Jo Brand pens a feature film | Shooting due to start soon

Jo Brand pens a feature film

Shooting due to start soon

Jo Brand has written her first film - about a Morrissey-loving schizophrenic.

The More You Ignore Me has been adapted from the comedian’s fourth novel – about a child coping with her mother's schizophrenia – and draws on her experiences as a former psychiatric nurse

Brand will also appear in and executive produce the movie, which begins shooting next month.

In the 80s-set novel, bullied schoolgirl Alice seeks solace in Morrissey's songs but her mother Gina also becomes infatuated with the singer when her medication changes.

Production was due to start last autumn with Maxine Peake as Gina. However, Chortle understands that the Shameless and Dinnerladies star is no longer involved. 

Further cast details have yet to be officially revealed, but Sally Phillips, Julian Rhind-Tutt, and Adrian Edmondson have all been linked to the project.

The film is being produced by Debbie Grey for Genesius Pictures and The Little Film Company, who previously made 2014's Northern Soul starring Steve Coogan, Ricky Tomlinson, John Thomson and Lisa Stansfield.

It will be the first feature to be helmed by commercial director Keith English, who said: ‘It’s not often you read scripts as unusual and as good as this one. Jo has used all her insight gained during her years as a psychiatric health worker  to create a story that pulls no punches, but makes you laugh and leaves you with a wonderfully positive feeling at the end.’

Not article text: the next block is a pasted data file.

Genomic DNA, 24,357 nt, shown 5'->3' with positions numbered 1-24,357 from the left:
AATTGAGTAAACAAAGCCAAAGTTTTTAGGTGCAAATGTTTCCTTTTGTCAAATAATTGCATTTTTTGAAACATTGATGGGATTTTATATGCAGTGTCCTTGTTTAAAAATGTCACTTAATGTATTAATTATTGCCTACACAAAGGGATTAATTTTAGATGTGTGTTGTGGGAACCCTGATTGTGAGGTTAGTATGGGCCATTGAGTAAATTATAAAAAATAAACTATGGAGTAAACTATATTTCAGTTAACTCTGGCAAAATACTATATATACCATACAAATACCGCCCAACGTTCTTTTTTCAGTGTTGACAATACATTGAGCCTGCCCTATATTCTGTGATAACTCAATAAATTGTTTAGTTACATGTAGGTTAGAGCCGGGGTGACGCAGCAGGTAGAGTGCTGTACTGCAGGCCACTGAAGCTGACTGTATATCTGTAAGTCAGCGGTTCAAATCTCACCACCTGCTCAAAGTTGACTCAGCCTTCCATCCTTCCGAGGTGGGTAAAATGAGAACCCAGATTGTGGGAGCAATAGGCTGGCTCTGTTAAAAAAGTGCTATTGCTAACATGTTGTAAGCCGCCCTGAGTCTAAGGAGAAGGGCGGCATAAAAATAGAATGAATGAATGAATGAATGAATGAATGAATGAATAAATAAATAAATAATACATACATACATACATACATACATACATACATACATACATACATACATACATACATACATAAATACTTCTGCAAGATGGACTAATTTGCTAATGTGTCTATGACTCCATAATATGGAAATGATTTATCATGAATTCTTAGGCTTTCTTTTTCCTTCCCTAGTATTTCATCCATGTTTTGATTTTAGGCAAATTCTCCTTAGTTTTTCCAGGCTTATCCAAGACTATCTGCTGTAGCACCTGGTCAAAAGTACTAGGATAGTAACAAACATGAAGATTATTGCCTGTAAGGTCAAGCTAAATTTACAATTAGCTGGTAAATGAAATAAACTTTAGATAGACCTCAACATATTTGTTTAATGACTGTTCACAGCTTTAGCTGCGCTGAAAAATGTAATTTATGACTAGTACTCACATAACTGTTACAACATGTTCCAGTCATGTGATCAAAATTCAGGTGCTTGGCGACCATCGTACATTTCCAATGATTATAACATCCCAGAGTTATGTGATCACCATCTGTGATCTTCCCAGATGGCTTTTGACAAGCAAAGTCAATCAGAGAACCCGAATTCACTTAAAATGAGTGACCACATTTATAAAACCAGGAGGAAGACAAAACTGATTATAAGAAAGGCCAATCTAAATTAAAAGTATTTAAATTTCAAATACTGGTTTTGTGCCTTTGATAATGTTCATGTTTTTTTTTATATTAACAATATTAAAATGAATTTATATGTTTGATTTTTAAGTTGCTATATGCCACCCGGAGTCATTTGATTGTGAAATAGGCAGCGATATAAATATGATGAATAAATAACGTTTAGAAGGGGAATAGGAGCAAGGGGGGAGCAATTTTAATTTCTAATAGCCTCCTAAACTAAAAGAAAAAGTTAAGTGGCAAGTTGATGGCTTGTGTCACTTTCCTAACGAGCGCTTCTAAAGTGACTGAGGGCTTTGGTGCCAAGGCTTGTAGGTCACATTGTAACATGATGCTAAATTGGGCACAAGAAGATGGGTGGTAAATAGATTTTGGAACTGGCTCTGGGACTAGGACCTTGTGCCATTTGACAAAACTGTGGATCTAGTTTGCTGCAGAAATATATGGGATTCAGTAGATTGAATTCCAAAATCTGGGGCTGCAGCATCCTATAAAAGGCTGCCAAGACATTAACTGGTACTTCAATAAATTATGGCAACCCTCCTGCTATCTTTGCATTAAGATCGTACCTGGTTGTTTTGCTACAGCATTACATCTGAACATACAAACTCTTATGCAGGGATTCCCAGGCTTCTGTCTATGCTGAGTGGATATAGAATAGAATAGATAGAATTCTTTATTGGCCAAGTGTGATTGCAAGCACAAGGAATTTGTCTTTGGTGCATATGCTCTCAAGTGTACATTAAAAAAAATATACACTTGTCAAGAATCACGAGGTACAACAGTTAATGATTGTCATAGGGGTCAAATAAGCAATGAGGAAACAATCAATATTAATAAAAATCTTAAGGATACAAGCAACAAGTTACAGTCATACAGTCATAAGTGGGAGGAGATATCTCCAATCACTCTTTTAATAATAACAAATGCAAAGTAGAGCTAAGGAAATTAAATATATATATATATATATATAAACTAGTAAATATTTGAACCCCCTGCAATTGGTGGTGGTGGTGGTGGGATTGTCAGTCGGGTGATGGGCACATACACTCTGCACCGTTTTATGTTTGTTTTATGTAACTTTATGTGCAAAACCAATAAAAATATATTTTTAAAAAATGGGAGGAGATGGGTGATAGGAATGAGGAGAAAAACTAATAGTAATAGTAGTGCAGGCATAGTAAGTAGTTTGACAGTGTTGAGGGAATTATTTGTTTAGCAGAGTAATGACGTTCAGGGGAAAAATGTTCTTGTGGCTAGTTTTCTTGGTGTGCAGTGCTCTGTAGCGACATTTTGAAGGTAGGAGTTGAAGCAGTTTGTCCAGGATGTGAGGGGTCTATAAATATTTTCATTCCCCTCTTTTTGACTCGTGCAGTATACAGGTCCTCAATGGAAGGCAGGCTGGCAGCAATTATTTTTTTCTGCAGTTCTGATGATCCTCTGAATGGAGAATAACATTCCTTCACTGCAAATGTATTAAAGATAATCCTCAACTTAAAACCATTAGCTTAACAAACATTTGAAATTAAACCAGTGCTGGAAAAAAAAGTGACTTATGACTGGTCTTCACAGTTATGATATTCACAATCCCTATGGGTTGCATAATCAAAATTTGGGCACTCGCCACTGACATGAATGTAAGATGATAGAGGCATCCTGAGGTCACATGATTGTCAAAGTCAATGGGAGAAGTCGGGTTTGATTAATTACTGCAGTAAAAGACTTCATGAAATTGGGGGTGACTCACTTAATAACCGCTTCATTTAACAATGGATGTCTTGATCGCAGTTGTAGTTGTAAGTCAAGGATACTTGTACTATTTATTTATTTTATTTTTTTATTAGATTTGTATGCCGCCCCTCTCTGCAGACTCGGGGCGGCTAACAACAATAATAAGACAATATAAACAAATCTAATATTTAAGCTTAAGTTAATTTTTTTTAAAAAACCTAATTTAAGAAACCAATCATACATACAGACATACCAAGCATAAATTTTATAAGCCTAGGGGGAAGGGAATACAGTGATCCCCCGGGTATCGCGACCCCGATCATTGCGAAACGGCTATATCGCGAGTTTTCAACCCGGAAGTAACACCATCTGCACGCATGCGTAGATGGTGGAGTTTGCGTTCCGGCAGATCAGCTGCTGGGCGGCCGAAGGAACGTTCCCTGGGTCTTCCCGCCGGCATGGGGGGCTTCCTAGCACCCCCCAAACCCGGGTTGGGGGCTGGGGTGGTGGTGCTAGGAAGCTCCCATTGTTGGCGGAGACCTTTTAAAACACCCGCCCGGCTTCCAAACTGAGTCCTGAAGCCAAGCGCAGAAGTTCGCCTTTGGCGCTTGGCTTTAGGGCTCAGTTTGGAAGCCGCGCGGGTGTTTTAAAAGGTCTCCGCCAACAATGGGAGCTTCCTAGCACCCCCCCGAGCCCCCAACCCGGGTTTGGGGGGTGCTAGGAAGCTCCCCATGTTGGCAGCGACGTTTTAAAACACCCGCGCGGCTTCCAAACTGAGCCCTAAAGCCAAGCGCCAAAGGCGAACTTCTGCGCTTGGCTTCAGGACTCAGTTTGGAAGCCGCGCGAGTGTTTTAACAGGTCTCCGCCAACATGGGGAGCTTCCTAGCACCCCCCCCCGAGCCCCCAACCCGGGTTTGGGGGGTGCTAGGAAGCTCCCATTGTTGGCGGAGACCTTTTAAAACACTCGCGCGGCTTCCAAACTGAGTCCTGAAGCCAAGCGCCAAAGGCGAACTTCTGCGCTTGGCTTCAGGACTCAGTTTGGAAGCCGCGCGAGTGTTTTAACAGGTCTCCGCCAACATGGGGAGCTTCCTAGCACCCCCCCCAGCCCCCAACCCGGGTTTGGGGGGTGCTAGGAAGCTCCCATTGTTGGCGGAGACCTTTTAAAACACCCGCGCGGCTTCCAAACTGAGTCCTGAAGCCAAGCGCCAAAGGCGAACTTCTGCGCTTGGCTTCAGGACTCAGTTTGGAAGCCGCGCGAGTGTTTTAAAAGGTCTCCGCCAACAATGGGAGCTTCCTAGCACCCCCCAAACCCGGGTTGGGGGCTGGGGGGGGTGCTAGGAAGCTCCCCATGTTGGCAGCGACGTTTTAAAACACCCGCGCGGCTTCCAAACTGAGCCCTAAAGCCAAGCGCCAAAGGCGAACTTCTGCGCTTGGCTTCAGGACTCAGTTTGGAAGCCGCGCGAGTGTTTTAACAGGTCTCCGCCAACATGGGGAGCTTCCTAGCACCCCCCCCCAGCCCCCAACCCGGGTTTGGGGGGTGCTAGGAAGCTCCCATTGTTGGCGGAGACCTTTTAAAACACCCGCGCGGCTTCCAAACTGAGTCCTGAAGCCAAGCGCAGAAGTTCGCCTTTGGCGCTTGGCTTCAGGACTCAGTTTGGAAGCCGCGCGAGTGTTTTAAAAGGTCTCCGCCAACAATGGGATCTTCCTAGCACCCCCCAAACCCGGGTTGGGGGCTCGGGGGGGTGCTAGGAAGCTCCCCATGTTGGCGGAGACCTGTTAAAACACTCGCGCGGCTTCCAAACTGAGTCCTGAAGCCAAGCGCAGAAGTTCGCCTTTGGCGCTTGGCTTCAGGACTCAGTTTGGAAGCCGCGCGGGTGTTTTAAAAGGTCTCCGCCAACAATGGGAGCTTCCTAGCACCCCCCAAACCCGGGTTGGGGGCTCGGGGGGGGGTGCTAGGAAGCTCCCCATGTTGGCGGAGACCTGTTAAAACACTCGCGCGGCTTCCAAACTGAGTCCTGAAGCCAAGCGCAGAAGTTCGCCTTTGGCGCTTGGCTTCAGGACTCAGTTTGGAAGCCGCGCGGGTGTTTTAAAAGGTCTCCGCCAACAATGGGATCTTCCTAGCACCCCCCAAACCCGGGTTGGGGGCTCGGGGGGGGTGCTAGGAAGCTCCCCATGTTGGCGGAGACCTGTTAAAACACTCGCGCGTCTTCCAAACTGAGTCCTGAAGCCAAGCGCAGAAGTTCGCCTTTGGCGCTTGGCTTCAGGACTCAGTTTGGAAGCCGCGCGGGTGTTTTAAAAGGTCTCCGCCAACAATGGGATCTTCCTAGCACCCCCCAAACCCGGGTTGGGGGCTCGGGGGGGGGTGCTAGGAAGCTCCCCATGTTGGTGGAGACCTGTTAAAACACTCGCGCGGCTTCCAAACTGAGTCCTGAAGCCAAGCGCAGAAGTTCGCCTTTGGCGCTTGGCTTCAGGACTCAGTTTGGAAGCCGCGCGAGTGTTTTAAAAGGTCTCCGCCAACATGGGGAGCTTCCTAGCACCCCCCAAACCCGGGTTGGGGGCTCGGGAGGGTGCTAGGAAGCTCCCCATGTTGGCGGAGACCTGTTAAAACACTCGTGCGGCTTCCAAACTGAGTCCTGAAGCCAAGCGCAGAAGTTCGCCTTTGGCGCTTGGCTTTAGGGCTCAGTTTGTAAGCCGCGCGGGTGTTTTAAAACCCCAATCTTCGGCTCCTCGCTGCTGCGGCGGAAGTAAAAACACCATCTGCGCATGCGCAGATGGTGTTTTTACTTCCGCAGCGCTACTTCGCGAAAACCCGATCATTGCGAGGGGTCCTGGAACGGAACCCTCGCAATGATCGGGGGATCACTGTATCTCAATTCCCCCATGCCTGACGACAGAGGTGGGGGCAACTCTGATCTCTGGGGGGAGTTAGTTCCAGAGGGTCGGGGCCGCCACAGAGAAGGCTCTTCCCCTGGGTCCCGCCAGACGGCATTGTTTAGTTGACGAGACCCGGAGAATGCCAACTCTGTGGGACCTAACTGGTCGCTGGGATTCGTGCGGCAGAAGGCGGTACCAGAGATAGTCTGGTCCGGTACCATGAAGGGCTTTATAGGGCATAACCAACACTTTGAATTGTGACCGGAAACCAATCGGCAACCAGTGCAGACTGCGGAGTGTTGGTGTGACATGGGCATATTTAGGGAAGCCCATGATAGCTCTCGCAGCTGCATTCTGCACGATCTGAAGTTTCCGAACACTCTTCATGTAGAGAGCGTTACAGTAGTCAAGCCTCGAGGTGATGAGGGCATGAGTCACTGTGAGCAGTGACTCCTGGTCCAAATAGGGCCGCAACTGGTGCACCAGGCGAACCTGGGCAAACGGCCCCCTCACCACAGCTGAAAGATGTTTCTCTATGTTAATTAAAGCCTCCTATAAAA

The More You Ignore Me – named after Morrissey’s 1994 song The More You Ignore Me, The Closer I Get –  is Brand's first significant foray into films after small roles in features like Horrid Henry: The Movie and Human Traffic. She has joked that she’ll be playing ‘a very slim, attractive 23-year-old’ in the film.

Speaking to the Independent when The More You Ignore Me novel was published in 2009, Brand said that she 'wanted to show that a woman like Gina who is disturbed and dirty, because she's neglected herself – that that doesn't mean that there isn't someone that could love her.

'You don't really see ugly people that are old, or a bit grotty and smelly, in the media. If a Martian came down, they would think we were all tall, thin, attractive and wealthy.'

The comic, who played the nurse Kim Wilde in the BBC sitcoms Getting On and Going Forward, has also drawn on her mother's experiences as a social worker for her new sitcom Damned, which launched on Channel 4 last night.

It attracted 1.2 million viewers, according to overnight figures, a decent showing for that timeslot.

- by Jay Richardson

Published: 28 Sep 2016

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